1845: In New York, the Knickerbockers Baseball Club is formed, becoming the nation’s first professional baseball team.
1861: Birth of Robert Bosch (d.1942), who came into prominence in the nascent automobile industry with his invention of a dependable magneto for spark plug ignition. He continued to invent and manufacturer a line of the highest quality electrical equipment in his Stuttgart plant. Today, the company that bears his name has added retail electrical tools and equipment to its product line.
1862: The Union Army of the Potomac halts Confederate General Robert E. Lee’s first foray into the northern states a the Battle of Antietam (Sharpsburg), the single bloodiest day of combat in American history, with 23,000 casualties (10,000 Union, 13,000 Confederate)
1863: The Battle of Chickamauga is fought on the approaches to Chattanooga, Tennessee. The huge clash is a pyrrhic Confederate victory that halts a major Union advance, but at such a cost that the Confederates never really recovered their full fighting capability in the Western theater. The battle carries the distinction of creating the second-highest number of casualties in the entire Civil War, (Union 16,170 (1,670 KIA), Confederate 18,454 (2,312 KIA)), second only to the casualty count at Gettysburg in July.
1881: Death of President James Garfield (b.1831), eighty days after being shot by a disgruntled federal employee. Garfield’s major accomplishment during his short term as President was initiating a massive civil service reform program, beginning with the post office. His attack may be noted as the act of ‘going postal’.
1893: American bicycle maker and inventor Charles Duryea, along with his brother Frank, perform a road test on their first gasoline-powered vehicle, a 4 horsepower single-cylinder model. It worked. They performed a second test in November and then decided to go commercial with the idea. You’ll notice in the second picture below that the Duryeas recognized the marketing potential of racing, which they did, and it also worked.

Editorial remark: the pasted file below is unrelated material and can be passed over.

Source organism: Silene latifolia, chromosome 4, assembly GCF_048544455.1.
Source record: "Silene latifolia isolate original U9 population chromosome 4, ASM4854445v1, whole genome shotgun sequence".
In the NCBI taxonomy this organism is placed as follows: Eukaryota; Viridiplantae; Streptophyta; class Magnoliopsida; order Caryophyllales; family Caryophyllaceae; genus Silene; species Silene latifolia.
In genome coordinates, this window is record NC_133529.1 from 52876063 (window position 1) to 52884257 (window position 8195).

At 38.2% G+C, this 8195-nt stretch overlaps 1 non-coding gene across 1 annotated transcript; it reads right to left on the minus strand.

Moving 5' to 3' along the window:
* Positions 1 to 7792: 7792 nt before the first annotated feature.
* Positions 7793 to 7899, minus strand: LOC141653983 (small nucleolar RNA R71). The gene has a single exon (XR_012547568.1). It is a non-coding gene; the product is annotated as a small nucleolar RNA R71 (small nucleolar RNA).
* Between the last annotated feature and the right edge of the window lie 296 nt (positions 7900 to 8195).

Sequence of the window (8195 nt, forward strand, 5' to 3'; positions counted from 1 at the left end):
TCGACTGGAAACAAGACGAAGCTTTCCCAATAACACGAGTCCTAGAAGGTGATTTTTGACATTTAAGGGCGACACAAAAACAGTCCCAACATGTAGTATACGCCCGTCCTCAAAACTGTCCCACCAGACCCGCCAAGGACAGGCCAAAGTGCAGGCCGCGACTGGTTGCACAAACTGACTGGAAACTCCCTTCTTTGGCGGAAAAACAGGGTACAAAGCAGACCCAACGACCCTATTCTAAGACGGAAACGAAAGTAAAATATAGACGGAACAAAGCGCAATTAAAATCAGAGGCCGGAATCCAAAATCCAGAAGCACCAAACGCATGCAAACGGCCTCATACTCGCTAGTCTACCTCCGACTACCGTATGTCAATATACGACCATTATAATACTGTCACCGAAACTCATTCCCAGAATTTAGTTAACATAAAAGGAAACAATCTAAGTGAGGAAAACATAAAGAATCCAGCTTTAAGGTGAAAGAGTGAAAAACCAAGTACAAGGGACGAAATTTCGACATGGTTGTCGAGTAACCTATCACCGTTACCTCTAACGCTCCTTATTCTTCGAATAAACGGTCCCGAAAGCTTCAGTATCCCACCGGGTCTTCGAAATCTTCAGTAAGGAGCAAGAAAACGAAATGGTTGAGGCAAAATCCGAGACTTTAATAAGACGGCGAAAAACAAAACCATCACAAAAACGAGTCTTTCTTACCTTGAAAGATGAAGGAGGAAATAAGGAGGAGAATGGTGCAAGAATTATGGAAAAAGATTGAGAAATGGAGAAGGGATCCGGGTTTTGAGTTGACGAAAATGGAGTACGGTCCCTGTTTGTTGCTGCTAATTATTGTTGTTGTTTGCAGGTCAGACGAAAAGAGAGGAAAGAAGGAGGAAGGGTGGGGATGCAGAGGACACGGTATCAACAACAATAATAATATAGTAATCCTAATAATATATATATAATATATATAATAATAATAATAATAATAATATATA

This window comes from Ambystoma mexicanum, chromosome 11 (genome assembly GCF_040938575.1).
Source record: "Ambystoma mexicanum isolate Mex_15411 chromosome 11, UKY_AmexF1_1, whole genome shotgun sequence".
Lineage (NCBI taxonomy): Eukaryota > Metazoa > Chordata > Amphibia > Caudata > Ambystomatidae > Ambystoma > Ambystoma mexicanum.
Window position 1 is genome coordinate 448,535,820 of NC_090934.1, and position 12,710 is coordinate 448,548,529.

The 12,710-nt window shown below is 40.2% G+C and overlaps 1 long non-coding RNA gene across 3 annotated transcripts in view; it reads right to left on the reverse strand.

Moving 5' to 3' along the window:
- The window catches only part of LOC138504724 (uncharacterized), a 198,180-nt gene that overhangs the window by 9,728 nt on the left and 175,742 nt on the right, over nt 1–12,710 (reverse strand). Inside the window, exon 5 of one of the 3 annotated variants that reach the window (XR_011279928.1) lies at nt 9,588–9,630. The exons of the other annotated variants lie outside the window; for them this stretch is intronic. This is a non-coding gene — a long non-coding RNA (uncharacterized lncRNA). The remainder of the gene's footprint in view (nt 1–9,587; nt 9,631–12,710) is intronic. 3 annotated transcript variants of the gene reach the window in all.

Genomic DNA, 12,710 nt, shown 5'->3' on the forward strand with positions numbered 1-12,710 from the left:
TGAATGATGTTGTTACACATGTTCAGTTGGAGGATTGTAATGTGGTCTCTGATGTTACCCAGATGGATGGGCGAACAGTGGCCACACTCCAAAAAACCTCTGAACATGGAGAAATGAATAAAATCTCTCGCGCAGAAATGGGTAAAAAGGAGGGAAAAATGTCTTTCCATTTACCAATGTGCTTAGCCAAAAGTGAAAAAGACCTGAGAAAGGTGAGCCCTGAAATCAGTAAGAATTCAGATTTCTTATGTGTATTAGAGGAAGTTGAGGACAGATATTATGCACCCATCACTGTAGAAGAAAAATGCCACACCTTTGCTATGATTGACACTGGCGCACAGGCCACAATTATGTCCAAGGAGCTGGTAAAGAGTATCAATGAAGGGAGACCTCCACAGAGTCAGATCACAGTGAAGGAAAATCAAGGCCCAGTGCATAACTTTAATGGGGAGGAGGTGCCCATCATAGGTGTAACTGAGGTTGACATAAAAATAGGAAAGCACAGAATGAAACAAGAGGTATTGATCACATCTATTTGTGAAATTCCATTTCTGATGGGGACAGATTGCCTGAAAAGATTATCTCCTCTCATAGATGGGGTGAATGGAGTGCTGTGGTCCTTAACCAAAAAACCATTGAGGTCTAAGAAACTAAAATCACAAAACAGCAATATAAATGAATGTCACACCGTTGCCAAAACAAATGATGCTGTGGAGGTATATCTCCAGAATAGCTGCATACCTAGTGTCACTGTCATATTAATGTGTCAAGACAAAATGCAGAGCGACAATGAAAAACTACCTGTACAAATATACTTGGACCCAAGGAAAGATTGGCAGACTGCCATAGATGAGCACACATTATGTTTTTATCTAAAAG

1904: Death of Chief Joseph, last leader of the Nez Perce tribe of the Pacific Northwest (b.1840).
1908: On an Army demonstration flight at Fort Meyer, Virginia, the Wright Brothers’ first commercial aircraft Model A, piloted by Orville Wright, crashes when one of the propellers breaks, slicing a guy wire and severing the rear control surfaces of the machine. Wright is severely injured by the plunge into the ground, and his passenger, Lieutenant Thomas Selfridge dies, becoming the world’s first aviation fatality.
1927: Heavyweight boxing champs Gene Tunney and Jack Dempsey clash in the famous “Long Count” re-match for the title championship. Exactly a year prior (less one day), Tunny defeated Dempsey in a ten-round unanimous decision. Promoting a second competition between the principals created a great deal of buzz, and the fight met all expectations. The popular name of the match grew out of a furious set of blows that drove Tunney to the mat during the seventh round. Dempsey stood still over his opponent, per the old rules, ready to knock him down again. The referee did not start the count until Dempsey returned to a neutral corner, which gave Tunney an additional few seconds to recover and continue the fight, hence: the “long” count. Tunney, in turn, knocked Dempsey down in the eighth, and finished in complete control for his second heavyweight title. At the completion of the fight, Dempsey raised his opponent’s arm and said, “You were best. You fought a smart fight, kid.” Controversy endures to this day that Dempsey could have won the title if he had gone to the corner sooner, allowing the count to begin right away.